|13||Thuc-Quyen Nguyen, Junjun Wu, Vinh Doan, Benjamin J. Schwartz, Sarah H. Tolbert. "Control of Energy Transfer in Oriented Conjugated Polymer-Mesoporous Silica Composites" Science vol. 288, pp. 652-656, 2000.|
|14||U.S. Appl. No. 10/419,708 to Martin R. Roscheisen et al, filed Apr. 19, 2003 and entitled "Inter Facial Architecture for Nanostructured Optoelectronic Devices".|
|15||U.S. Appl. No. 10/719,041 to Brent J. Bollman et al, filed Nov. 21, 2003 and entitled "Solvent Vapor Infiltration of Organic Materials into Nanostructures".|
|16||Wendy U. Huynh, Janke J. Dittmer, A. Paul Alivisatos. 2002. Hybrid Nanorod-PolymerSolar Cells. Science 295, 2425-2427.|
|17||Y. Lu, et al., "Self-Assembly of Mesoscopically Ordered Chromatic Polydiacetylene Nanocomposites", Nature 410: 913-917 (2001.).|
|18||Yunfeng Lu, Rahul Ganguli, Celeste A. Drewien, Mark T. Anderson, C. Jeffrey Brinker, Weilang Gong, Yongxing Guo, Hermes Soyez, Bruce Dunn, Michael H. Huang & Jeffrey I. Zink. 1997. "Continuous formation of supported cubic and hexagonal mesoporous films by sol-gel dip-coating," Nature 389, Sep. 25, 1997.|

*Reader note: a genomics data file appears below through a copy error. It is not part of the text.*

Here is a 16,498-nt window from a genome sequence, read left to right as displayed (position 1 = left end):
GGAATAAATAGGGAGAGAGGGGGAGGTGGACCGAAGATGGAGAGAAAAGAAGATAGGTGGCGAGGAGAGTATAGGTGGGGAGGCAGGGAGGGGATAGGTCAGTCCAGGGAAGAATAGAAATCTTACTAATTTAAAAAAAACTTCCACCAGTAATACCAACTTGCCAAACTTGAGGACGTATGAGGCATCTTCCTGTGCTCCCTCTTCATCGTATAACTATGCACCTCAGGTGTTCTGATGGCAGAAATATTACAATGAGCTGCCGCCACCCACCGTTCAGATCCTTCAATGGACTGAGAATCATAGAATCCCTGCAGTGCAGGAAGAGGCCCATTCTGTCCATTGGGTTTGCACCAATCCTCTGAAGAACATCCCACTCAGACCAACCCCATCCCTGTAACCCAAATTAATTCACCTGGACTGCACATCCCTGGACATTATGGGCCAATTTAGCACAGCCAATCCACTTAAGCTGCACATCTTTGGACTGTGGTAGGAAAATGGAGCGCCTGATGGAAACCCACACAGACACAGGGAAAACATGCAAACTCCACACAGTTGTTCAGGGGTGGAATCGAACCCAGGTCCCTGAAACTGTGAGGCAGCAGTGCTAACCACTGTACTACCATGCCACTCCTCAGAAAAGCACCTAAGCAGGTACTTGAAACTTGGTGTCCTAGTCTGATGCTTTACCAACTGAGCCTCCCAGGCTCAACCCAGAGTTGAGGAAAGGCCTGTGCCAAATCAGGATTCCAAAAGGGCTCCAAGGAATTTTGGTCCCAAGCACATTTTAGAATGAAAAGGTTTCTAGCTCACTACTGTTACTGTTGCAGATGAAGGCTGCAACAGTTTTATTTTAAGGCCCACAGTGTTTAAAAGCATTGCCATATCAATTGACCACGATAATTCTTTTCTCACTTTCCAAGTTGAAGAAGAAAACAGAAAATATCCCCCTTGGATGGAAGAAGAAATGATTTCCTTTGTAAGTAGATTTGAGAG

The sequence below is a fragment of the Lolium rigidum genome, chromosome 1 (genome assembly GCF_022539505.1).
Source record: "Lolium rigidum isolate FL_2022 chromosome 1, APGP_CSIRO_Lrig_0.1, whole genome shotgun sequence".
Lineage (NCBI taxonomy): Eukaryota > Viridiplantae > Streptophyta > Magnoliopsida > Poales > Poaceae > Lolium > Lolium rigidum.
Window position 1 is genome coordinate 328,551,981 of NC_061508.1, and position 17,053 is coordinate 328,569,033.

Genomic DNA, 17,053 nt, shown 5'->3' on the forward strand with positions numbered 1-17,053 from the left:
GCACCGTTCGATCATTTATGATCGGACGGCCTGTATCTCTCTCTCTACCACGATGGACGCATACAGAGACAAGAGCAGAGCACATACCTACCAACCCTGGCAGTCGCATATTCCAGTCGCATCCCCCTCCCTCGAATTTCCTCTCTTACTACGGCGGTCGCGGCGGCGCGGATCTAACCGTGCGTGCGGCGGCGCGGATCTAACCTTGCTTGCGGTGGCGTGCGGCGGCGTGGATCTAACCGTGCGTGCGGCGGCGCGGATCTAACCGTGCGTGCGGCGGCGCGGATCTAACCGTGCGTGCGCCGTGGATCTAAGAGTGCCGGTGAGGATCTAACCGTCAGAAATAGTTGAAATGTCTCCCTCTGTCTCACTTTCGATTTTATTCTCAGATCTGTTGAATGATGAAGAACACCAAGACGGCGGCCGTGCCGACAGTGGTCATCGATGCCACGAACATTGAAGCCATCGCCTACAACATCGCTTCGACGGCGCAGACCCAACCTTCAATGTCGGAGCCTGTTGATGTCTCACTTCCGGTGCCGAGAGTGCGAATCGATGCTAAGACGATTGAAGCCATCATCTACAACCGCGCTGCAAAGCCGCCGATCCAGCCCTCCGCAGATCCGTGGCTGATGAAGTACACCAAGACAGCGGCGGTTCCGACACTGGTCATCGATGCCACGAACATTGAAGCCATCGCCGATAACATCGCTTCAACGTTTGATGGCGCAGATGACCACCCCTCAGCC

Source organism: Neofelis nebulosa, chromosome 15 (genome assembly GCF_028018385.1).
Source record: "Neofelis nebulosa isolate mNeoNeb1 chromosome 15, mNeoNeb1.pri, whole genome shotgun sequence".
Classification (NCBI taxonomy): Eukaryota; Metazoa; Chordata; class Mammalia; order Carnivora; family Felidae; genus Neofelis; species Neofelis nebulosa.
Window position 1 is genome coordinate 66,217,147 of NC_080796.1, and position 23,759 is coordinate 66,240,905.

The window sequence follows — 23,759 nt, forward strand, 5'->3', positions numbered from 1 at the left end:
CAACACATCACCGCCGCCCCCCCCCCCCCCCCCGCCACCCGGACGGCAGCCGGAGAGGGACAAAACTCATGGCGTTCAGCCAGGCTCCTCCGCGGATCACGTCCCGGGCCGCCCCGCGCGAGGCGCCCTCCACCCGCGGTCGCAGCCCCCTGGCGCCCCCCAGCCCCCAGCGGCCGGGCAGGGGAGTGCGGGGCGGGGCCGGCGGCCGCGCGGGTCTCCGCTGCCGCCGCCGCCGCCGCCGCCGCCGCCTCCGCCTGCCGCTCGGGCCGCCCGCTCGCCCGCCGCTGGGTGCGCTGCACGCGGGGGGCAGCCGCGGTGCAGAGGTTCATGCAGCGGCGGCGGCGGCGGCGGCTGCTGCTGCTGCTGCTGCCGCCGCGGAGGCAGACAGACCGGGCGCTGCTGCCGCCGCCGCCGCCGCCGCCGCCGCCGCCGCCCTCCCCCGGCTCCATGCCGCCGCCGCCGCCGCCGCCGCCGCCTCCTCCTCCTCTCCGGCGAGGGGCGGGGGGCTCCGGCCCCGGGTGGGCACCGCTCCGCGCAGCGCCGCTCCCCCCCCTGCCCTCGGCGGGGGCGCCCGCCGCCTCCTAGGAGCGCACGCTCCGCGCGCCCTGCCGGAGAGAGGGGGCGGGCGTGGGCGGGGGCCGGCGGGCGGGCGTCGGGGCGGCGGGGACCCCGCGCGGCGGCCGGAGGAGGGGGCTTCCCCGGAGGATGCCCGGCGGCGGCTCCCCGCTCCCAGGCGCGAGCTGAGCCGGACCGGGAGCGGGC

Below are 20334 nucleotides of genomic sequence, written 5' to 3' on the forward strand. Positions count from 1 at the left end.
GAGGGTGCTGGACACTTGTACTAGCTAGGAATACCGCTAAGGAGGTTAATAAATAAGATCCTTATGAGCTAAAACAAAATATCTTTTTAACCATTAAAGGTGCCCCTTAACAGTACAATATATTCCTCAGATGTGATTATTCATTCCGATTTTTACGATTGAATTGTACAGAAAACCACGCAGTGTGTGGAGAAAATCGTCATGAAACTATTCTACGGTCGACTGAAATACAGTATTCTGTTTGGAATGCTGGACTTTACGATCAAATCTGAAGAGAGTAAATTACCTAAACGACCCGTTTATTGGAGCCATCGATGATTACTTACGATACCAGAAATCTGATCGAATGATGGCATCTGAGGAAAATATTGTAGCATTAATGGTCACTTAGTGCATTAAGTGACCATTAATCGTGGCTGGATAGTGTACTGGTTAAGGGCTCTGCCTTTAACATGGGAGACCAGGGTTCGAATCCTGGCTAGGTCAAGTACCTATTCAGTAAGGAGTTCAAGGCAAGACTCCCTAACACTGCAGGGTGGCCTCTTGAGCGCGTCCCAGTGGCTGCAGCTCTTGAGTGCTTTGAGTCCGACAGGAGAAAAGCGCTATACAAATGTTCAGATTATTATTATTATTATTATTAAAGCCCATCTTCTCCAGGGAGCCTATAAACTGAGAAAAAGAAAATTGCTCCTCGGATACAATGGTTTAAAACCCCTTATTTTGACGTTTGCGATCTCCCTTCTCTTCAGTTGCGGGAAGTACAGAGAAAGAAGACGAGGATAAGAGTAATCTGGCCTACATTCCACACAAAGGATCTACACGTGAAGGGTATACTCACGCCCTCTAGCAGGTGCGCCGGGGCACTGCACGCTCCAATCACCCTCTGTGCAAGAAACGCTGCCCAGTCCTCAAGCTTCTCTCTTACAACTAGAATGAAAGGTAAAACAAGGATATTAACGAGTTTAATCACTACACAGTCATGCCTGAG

|Citing Patent||Filing date||Publication date||Applicant||Title|
|US7229556 *||Oct 31, 2005||Jun 12, 2007||University Of Kentucky Research Foundation||Providing a reservoir containing the formulation in fluid communication with an ordered nanoporous membrane comprising a plurality of hollow nanotubules held in a continuous polymer matrix, passing the formulation through the ordered nanoporous membrane|
|US7393736 *||Aug 29, 2005||Jul 1, 2008||Micron Technology, Inc.||Atomic layer deposition of Zrx Hfy Sn1-x-y O2 films as high k gate dielectrics|
|US7767904||Jan 12, 2006||Aug 3, 2010||Heliovolt Corporation||Compositions including controlled segregated phase domain structures|
|US7781254 *||Jul 19, 2005||Aug 24, 2010||Konarka Technologies, Inc.||Nanoporous fullerene layers and their use in organic photovoltaics|
|US7782191||Jul 25, 2007||Aug 24, 2010||Tomas Flores||Portable alarm apparatus for warning persons|